I struggled with the title of this post, a lot. I certainly don’t mean to trivialize the panic, or the grinding discouragement, wrought by our nation’s current epidemic of unemployment. It’s a crisis. It deserves our attention. And its victims deserve justice, and jobs.
I want to convey my frustration, though, with a mentality that is unfortunately pervasive in much of social services, perhaps especially right now–a kind of “the poor are always with us”, “at least we have job security”, gallows humor that underlines a systemic problem in our profession, and in our sector:
We keep forgetting that we’re supposed to be working ourselves out of jobs.
As I was doing a literature review for the instructors’ resources for a policy textbook on which I’m assisting, I came across the line, “workers and their supervisors will struggle with new issues such as, does the agency (or position) exist for the worker or the client?” Um, seriously? That’s a question at all? And a “new” one, at that?
There is a passage in Robert Egger’s book that reinforced this point for me. He frames it first in terms of asking who is really being served by a program that serves food to people experiencing homelessness–is it more about ending hunger, or more about providing an opportunity for fellowship and service for the volunteers? And, while he and Dan Pallotta certainly don’t agree on much, that question reminded me of Pallotta’s exhortation that we never allow nonprofit work to be about making us feel noble, or sacrificial, or superior.
Because, when we do, or even when we start thinking in terms of job security rather than fundamental social change, we stop keeping those we serve, and, more importantly their RIGHT NOT TO NEED US, from being foremost in their minds.
I mean, I’m sure that many of your clients like you. And that’s good. But they shouldn’t have to keep being your clients. We shouldn’t, as Egger relates, say “see you tomorrow” every day to people coming to receive meals for the homeless. We should be asking ourselves every day, every month, every year what we did to address the core problems that create the need that our services address, so that we’re sure that we’re always moving towards our own irrelevance. We need to have a strategy, and a vision–a roadmap of sorts that tells us what victory looks like and how we’re going to get there. We need to do more than just stay busy at work every day (because that’s the easy part); we need to stop being content to throw starfish back into the ocean when the whole beach needs to be cleaned up (I was so relieved to find that I’m not the only person who finds that story more dismaying than uplifting; at least there are two of us heartless folks in this business!). We need to have a vision of what we’ll do for a living when we don’t need foster care workers or welfare case managers or oncological social workers or anti-poverty organizers anymore.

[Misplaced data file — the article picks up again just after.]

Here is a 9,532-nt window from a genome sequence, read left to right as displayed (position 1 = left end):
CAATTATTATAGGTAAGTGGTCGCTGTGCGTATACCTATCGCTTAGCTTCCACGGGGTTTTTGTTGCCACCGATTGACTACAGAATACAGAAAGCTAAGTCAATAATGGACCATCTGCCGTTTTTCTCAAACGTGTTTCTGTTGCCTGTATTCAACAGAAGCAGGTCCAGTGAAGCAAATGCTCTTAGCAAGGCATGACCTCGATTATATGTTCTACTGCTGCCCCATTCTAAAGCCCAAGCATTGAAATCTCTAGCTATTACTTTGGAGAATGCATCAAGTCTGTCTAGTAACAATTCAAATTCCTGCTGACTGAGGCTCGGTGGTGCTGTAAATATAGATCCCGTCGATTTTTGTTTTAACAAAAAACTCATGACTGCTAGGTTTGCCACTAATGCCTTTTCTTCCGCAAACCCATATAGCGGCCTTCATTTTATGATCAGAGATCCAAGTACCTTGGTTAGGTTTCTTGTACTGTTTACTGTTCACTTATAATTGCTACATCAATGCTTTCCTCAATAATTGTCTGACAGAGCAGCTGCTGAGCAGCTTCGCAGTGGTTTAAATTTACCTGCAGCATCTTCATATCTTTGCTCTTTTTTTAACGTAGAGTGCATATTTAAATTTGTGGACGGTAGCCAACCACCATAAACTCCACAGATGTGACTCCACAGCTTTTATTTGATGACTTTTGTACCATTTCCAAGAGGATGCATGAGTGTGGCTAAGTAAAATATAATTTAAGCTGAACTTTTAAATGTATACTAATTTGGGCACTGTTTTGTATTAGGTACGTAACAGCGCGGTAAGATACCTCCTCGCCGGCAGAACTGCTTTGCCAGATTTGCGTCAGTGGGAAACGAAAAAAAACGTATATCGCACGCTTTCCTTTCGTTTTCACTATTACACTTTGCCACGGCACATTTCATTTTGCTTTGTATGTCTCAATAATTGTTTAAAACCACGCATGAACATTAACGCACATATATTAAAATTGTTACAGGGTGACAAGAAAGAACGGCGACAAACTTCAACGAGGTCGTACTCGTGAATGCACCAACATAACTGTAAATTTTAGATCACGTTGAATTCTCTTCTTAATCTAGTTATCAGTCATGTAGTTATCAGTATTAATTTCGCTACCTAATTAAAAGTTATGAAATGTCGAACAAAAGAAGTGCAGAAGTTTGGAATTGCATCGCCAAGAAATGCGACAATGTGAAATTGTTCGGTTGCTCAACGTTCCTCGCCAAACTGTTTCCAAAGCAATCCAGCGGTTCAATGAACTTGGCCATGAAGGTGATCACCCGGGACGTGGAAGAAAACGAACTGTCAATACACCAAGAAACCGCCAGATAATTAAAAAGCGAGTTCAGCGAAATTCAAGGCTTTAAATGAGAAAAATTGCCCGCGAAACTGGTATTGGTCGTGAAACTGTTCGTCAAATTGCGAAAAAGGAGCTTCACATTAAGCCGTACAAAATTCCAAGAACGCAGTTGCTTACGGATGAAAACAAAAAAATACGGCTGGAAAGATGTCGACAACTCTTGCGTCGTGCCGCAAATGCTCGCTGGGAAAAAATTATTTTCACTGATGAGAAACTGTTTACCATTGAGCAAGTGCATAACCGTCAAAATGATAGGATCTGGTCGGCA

Because if you’re not hoping for that, you don’t really believe that what you and your clients are doing together can change the world. You’re settling for the status quo, when what they deserve is a radical change. He starts the book with a quote that has become my new favorite: “they teach you to fix what needs to be broke,” Paul Westerberg (p. 1–see why I like him so much?). To me, that quote forces social workers to come to terms with the dual mission of our profession: social justice and social control, and to locate ourselves firmly on the side of justice, even when (especially when!) it means reshaping society in such a way that our services are no longer required, thank you very much.
Me, personally, in the wonderful world of tomorrow, I think I’d like to bake scones or grow cut flowers for profit. Or make beautiful cakes. Or run elections…or be Chief Justice of the Supreme Court. That would still be good.